We started by trying to identify the most pressing global problems to work on based on this definition. These are not necessarily the world’s biggest or most well-known problems, but rather those where an additional person can make the biggest long-term difference on the margin. Right now, we think these involve shaping the development of emerging technologies and reducing the risk of global catastrophes that could have permanent negative consequences — i.e. ‘existential risks’. Nuclear war and runaway climate change are the two most well-known; however, we think that, all else equal, additional people can have even more impact by working to reduce the risk of large-scale pandemics and to positively shape the development of advanced artificial intelligence (which you can read more about here), mainly because these areas are so much more neglected, which has left many of the most promising interventions untried.
I highly recommend you read the book, but you can also find information on their website and podcast.
- #44 - Dr Paul Christiano on how OpenAI is developing real solutions to the 'AI alignment problem', and his vision of how humanity will progressively hand over decision-making to AI systems
- #17 – Prof Will MacAskill on moral uncertainty, utilitarianism & how to avoid being a moral monster
- #31 – Prof Allan Dafoe on defusing the political and economic risks posed by existing AI capabilities
Doing Good Better: How Effective Altruism Can Help You Help Others, Do Work that Matters, and Make Smarter Choices about Giving Back
Most of us want to make a difference. We see suffering, injustice and death, and are moved to do something about them. But working out what that ‘something’ is, let alone actually doing it, is a difficult problem. It would be easy to be disheartened by the challenge.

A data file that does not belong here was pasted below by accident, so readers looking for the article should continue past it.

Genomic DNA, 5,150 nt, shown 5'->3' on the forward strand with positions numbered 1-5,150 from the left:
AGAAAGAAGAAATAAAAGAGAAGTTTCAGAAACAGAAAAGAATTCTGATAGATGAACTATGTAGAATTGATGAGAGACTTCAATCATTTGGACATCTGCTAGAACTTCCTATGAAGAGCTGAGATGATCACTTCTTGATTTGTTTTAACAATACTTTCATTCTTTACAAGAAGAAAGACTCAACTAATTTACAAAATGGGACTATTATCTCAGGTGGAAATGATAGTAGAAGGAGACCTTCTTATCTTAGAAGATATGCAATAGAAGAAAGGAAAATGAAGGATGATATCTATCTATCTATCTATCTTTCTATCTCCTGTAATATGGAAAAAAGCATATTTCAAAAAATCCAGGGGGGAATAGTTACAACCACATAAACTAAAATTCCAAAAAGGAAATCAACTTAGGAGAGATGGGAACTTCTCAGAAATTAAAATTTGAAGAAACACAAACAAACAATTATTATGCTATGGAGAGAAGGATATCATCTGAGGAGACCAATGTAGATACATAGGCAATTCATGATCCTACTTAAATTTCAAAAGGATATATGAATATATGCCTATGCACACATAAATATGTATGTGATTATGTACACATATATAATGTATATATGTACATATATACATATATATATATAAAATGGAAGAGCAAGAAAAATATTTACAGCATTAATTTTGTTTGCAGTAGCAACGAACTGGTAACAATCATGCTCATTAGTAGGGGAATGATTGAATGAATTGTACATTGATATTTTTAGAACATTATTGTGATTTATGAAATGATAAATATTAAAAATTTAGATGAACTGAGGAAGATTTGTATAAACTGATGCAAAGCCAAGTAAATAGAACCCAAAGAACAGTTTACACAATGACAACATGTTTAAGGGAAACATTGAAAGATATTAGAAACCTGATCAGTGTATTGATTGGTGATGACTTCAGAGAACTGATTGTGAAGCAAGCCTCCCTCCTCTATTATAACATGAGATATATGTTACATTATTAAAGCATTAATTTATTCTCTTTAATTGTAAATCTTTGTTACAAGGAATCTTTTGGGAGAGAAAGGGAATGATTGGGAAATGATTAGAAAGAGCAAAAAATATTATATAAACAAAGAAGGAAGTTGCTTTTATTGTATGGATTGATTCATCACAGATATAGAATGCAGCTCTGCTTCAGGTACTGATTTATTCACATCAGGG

Effective altruism is a response to this challenge. It is a research field which uses high-quality evidence and careful reasoning to work out how to help others as much as possible. It is also a community of people taking these answers seriously, by focusing their efforts on the most promising solutions to the world's most pressing problems.
Inadequate Equilibria: Where and How Civilizations get Stuck
Elizer Yudkowsky is is an influential figure in the AI field, co-founder of the Machine Intelligence Research Institute, and known for originating numerous ideas about the safety challenges posed by artificial general intelligence. In conjunction with his work in that field, he is a prolific writer on the LessWrong blog on the subject of rationality.
I am impressed by the originality of his ideas across philosophy, economics, and science. So much so that I ordered the print version of his “Rationality: From AI to Zombies” series as well as a his book-length piece, Inadequate Equilibria: Where and How Civilizations get Stuck. I encourage you to read some of his works here: https://www.lesswrong.com/rationality
The “civilizational” title of the book implies a theme like that of a Jared Diamond or Malcolm Gladwell book, but it’s nothing of the sort. Instead, it’s a grounded review of the methodologies individuals can use to correct everything from basic cognitive biases in day-to-day life to systemic inefficiencies in industries. I enjoyed that he doesn’t aim for “Aha!” moments like Gladwell or other pop social [pseudo-]science writers and instead challenges the reader to think critically about each argument. I’d describe the writing style like a Nassim Taleb piece, minus the swashbuckling attitude of Dr. Taleb.